Previously, California Governor Gavin Newsom announced plans for the regional stay-at-home order to contain the pandemic based on hospital capacity, which is triggered when fewer than 15 percent of beds are available in ICU for a region.
Based on the latest ICU data, the 11-county Southern California region has dropped below 15 percent ICU capacity, the California Department of Public Health (CDPH) said.
The Southern California and the San Joaquin Valley region are home to around 33 million people, which represents 84 percent of the state's population.
In these regions, the new lockdown order will close a wide range of businesses and activities, including bars, breweries, distilleries, wineries, hair salons and barbershops, and personal care services.
Besides, several sectors in these regions, including restaurants, retail, and shopping centers, as well as hotels and lodging, will have additional modifications in addition to 100 percent masking and physical distancing.
Critical infrastructure, schools, and non-urgent medical and dental care can remain open with appropriate infectious disease preventative measures under the terms of the new order.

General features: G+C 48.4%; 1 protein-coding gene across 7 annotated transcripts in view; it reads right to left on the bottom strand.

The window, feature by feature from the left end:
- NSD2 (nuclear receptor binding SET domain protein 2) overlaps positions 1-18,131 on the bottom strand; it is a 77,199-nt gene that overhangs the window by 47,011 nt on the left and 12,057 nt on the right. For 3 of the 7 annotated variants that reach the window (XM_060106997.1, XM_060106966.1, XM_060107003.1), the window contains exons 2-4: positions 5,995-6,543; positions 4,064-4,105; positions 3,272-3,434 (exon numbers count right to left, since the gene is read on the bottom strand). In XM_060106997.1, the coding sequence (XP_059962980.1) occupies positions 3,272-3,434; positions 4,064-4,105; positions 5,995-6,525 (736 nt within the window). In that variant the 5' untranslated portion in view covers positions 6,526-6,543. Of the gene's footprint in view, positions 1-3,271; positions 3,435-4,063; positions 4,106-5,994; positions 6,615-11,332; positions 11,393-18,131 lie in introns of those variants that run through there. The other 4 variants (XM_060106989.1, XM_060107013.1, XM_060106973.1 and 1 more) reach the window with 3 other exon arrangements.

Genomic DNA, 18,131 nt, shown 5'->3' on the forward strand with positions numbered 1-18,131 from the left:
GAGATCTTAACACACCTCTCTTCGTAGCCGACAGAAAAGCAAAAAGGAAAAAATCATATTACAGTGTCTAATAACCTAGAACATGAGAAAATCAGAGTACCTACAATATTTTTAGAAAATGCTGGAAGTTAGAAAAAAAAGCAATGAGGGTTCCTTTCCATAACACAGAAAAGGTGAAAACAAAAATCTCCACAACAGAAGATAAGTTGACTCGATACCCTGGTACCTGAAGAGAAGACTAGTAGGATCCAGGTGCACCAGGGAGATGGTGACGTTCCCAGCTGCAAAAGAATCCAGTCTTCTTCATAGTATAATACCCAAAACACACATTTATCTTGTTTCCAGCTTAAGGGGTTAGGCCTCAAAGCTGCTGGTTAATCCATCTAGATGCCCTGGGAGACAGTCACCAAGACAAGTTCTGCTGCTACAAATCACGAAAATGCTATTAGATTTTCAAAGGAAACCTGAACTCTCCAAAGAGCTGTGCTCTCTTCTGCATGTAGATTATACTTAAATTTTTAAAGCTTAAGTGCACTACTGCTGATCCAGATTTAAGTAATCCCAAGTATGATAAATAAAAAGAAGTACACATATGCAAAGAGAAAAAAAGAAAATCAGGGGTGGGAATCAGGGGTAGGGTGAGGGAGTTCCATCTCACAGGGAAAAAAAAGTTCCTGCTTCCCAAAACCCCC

Authorities urged people to stay at home as much as possible and wearing a face mask when out in public. Residents are also required to keep gatherings small, short, outdoors, and limited to members of one household.
"California is experiencing the fastest increase in cases we have seen yet -- faster than what we experienced at the outset of the pandemic and this summer. If COVID-19 continues to spread at this rate, it could quickly overwhelm our health care system and lead to catastrophic outcomes," officials warned.
As of Sunday morning, California had reported 1,341,700 COVID-19 cases, 19,876 fatalities, and 9,740 people hospitalized, 2,281 of whom are in ICU, according to CDPH data.